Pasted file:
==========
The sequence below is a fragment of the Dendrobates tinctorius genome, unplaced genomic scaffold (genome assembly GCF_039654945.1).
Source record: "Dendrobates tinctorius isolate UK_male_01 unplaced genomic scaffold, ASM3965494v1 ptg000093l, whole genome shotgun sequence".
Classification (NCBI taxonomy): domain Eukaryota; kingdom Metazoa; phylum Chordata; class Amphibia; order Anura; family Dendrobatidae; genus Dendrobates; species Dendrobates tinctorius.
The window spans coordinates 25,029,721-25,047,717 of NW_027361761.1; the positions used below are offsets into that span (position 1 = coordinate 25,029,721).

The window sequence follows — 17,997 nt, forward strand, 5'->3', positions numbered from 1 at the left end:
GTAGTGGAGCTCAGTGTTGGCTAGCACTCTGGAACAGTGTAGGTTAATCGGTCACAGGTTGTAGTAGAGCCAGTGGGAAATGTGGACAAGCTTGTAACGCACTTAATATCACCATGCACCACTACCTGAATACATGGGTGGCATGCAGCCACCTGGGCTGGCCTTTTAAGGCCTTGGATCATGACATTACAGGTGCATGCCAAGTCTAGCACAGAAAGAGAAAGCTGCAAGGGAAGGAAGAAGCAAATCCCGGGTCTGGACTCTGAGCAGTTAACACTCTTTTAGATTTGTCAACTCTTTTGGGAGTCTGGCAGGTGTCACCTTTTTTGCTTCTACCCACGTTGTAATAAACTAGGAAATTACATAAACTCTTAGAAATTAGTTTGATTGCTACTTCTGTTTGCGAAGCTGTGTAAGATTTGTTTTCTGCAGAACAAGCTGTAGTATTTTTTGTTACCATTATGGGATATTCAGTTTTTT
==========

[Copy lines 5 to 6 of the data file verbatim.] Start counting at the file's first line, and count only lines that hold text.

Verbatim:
The window sequence follows — 17,997 nt, forward strand, 5'->3', positions numbered from 1 at the left end:
GTAGTGGAGCTCAGTGTTGGCTAGCACTCTGGAACAGTGTAGGTTAATCGGTCACAGGTTGTAGTAGAGCCAGTGGGAAATGTGGACAAGCTTGTAACGCACTTAATATCACCATGCACCACTACCTGAATACATGGGTGGCATGCAGCCACCTGGGCTGGCCTTTTAAGGCCTTGGATCATGACATTACAGGTGCATGCCAAGTCTAGCACAGAAAGAGAAAGCTGCAAGGGAAGGAAGAAGCAAATCCCGGGTCTGGACTCTGAGCAGTTAACACTCTTTTAGATTTGTCAACTCTTTTGGGAGTCTGGCAGGTGTCACCTTTTTTGCTTCTACCCACGTTGTAATAAACTAGGAAATTACATAAACTCTTAGAAATTAGTTTGATTGCTACTTCTGTTTGCGAAGCTGTGTAAGATTTGTTTTCTGCAGAACAAGCTGTAGTATTTTTTGTTACCATTATGGGATATTCAGTTTTTT